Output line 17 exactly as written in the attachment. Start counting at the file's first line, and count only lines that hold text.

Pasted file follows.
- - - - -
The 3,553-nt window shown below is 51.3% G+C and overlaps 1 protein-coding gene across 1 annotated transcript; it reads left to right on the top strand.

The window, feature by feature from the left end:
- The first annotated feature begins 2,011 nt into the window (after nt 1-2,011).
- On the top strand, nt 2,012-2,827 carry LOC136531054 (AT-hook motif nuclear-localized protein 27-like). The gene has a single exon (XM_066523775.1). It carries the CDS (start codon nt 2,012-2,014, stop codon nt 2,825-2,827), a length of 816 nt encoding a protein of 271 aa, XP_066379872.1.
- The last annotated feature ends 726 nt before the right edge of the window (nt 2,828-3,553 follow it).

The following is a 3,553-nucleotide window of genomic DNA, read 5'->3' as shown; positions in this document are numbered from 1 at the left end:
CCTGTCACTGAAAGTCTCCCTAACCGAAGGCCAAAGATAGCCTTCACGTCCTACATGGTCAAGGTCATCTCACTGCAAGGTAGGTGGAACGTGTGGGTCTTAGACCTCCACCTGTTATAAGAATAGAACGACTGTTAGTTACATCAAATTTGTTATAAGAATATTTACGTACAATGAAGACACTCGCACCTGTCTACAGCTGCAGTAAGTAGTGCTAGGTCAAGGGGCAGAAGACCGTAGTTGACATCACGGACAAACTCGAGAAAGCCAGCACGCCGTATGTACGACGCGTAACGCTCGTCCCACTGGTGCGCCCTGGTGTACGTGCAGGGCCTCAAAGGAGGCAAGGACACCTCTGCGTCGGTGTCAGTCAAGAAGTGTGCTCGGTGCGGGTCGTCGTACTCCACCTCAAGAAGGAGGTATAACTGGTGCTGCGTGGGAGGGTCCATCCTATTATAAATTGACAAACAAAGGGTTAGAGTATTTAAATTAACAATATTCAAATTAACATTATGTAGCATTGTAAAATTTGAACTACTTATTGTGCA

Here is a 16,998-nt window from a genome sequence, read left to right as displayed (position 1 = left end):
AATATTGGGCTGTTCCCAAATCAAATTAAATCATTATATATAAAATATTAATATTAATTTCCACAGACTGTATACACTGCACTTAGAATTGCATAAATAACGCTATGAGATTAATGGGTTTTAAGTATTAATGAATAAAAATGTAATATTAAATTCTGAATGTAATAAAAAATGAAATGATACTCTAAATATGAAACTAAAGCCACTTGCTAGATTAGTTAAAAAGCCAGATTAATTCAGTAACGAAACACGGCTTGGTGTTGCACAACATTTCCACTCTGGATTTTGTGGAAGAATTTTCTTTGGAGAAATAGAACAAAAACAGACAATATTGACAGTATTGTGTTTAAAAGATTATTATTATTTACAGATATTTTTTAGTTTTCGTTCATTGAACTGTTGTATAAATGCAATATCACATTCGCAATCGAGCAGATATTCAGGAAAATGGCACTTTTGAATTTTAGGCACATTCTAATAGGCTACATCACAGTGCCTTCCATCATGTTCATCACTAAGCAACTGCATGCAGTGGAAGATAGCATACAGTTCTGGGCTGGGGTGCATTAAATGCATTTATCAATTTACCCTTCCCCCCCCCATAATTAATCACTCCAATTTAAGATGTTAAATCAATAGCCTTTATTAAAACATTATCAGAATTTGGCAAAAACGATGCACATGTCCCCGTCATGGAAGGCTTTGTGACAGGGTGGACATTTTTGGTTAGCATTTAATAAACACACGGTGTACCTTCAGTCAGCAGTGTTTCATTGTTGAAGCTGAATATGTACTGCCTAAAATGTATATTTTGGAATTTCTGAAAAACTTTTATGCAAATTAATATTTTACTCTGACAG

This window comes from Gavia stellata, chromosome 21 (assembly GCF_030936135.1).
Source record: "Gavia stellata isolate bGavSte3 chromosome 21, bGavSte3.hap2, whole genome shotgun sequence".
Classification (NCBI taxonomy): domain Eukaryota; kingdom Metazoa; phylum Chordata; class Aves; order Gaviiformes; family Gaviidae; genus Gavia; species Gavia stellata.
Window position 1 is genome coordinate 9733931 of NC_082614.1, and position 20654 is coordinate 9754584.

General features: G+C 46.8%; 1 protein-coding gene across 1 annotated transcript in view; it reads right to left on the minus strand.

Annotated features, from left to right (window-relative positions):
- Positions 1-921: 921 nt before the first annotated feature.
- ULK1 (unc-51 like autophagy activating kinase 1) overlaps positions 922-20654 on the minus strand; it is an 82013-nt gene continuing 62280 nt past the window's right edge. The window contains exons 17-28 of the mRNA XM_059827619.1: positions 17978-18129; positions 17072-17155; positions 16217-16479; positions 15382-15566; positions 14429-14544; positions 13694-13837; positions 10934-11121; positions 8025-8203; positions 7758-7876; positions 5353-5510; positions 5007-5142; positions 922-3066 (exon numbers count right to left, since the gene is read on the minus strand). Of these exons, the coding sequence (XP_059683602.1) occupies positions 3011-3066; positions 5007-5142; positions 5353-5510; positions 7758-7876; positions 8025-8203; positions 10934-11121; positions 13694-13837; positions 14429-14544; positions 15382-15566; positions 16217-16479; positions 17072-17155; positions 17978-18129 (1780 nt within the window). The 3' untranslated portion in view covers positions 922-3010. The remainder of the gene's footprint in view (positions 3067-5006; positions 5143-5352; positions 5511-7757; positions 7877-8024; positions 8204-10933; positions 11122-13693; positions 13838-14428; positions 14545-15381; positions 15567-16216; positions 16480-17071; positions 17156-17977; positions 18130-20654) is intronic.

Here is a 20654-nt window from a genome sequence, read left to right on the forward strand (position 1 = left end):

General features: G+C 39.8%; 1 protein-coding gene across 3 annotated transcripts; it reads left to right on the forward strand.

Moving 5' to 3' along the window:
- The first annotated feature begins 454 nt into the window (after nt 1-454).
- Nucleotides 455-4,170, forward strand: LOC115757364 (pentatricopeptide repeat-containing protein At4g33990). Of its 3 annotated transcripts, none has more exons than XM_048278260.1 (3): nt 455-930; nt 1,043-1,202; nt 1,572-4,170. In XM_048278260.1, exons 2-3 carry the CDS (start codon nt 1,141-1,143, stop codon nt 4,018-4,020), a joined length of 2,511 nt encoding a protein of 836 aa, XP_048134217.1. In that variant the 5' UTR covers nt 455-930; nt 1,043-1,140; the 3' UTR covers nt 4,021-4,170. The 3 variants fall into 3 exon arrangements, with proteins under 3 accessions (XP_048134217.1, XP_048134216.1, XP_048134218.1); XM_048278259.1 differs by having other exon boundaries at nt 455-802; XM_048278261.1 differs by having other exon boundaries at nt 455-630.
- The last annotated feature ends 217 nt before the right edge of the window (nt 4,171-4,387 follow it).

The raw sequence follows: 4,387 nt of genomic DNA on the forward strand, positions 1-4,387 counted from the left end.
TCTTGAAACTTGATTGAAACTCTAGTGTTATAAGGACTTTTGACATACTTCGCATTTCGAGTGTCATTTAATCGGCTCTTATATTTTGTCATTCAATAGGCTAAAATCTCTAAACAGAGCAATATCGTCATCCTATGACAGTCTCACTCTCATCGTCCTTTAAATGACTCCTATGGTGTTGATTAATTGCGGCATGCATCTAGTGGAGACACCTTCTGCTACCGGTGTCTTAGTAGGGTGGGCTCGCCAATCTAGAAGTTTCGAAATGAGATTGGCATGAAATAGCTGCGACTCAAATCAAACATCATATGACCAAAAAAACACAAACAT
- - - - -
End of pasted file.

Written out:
- ULK1 (unc-51 like autophagy activating kinase 1) overlaps positions 922-20654 on the minus strand; it is an 82013-nt gene continuing 62280 nt past the window's right edge. The window contains exons 17-28 of the mRNA XM_059827619.1: positions 17978-18129; positions 17072-17155; positions 16217-16479; positions 15382-15566; positions 14429-14544; positions 13694-13837; positions 10934-11121; positions 8025-8203; positions 7758-7876; positions 5353-5510; positions 5007-5142; positions 922-3066 (exon numbers count right to left, since the gene is read on the minus strand). Of these exons, the coding sequence (XP_059683602.1) occupies positions 3011-3066; positions 5007-5142; positions 5353-5510; positions 7758-7876; positions 8025-8203; positions 10934-11121; positions 13694-13837; positions 14429-14544; positions 15382-15566; positions 16217-16479; positions 17072-17155; positions 17978-18129 (1780 nt within the window). The 3' untranslated portion in view covers positions 922-3010. The remainder of the gene's footprint in view (positions 3067-5006; positions 5143-5352; positions 5511-7757; positions 7877-8024; positions 8204-10933; positions 11122-13693; positions 13838-14428; positions 14545-15381; positions 15567-16216; positions 16480-17071; positions 17156-17977; positions 18130-20654) is intronic.